Hernia

, Volume 10, Issue 3, pp 253–257

Preliminary results of a two-layered prosthetic repair for recurrent inguinal and ventral hernias combining open and laparoscopic techniques

Authors

  • J. M. Treviño
    • Texas Endosurgery Institute
    • Texas Endosurgery Institute
  • K. R. Berghoff
    • Texas Endosurgery Institute
  • J. L. Glass
    • Texas Endosurgery Institute
  • E. J. Jaramillo
    • Texas Endosurgery Institute
Original Article

DOI: 10.1007/s10029-006-0085-3

Cite this article as:
Treviño, J.M., Franklin, M.E., Berghoff, K.R. et al. Hernia (2006) 10: 253. doi:10.1007/s10029-006-0085-3

Abstract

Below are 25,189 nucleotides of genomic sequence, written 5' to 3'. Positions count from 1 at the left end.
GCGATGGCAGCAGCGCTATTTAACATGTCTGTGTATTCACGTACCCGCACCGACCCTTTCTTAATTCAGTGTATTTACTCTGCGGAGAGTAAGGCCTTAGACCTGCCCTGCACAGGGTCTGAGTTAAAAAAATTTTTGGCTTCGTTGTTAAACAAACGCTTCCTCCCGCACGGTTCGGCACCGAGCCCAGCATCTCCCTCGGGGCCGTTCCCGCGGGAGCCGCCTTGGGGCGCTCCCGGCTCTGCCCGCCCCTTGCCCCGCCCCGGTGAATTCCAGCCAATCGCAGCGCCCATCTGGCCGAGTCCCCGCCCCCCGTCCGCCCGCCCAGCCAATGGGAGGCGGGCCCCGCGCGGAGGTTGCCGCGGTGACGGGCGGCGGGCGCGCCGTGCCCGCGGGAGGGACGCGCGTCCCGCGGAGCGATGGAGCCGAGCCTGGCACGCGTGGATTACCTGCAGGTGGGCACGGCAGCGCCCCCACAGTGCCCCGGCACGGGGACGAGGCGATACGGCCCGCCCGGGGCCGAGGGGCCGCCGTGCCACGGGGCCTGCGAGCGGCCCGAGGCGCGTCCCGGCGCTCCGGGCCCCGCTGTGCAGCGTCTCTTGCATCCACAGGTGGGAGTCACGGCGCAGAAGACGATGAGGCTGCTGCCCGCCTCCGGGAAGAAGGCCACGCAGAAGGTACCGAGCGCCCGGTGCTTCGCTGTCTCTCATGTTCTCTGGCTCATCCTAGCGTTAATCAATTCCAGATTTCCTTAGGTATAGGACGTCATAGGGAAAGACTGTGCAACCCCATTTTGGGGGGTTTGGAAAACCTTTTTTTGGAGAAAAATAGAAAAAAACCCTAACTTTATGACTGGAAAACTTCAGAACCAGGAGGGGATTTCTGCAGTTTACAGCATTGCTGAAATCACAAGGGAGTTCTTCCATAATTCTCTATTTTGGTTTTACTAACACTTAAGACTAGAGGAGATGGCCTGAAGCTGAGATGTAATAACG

The use of prosthetic mesh has become the standard of care in the management of hernias because of its association with a low rate of recurrence. However, despite its use, recurrence rates of 1% have been reported in primary inguinal repair and rates as high as 15% with ventral hernia repair. When dealing with difficult recurrent hernias, the two-layer prosthetic repair technique is a good option. In the event of incarcerated or strangulated hernias, however; placement of prosthetic material is controversial due to the increased risk of infection. The same is true when hernia repairs are performed concurrently with potentially contaminated procedures such as cholecystectomy, appendectomy, or colectomy. The purpose of this study is to report our preliminary results on the treatment of recurrent hernias by combining laparoscopic and open techniques to construct a two-layered prosthetic repair using a four ply mesh of porcine small intestine submucosa (Surgisis®, Cook Surgical, Bloomington, IN, USA) in a potentially infected field and a combination of polypropylene and ePTFE (Gore-Tex®, W.L. Gore and Associates, Flagstaff, AZ, USA) in a clean field. From September 2002 to January 2004, nine patients (three males and six females) underwent laparoscopic and open placement of surgisis mesh in a two layered fashion for either recurrent incisional or inguinal hernias in a contaminated field. A total of eight recurrent hernia repairs were performed (five incisional, three inguinal) and one abdominal wall repair after resection of a metastatic tumor following open colectomy for colon carcinoma. Six procedures were performed in a potentially contaminated field (incarcerated or strangulated bowel within the hernia), two procedures were performed in a contaminated field because of infected polypropylene mesh, and one was in a clean field. Mean patient age was 56.4 years. The average operating time was 156.8 min. Operative findings included seven incarcerated hernias (four incisional and three inguinal), one strangulated inguinal hernia, and one ventral defect after resection of an abdominal wall metastasis for a previous colon cancer resection. In two of the cases, there was an abscess of a previously placed polypropylene mesh. All procedures were completed with two layers of mesh (eight cases with surgisis and one with combination of polypropylene/ePTFE). Median follow up was 10 months. Complications included two seromas, one urinary tract infection, two cases of atelectasis and one prolonged ileus. There were no wound infections. The average postoperative length of stay was 7.8 days. There have been no mesh-related complications or recurrent hernias in our early postoperative follow-up period. The use of a new prosthetic device in infected or potentially infected fields, and the two-layered approach shows promising results. This is encouraging and provides an alternative approach for the management of difficult, recurrent hernias.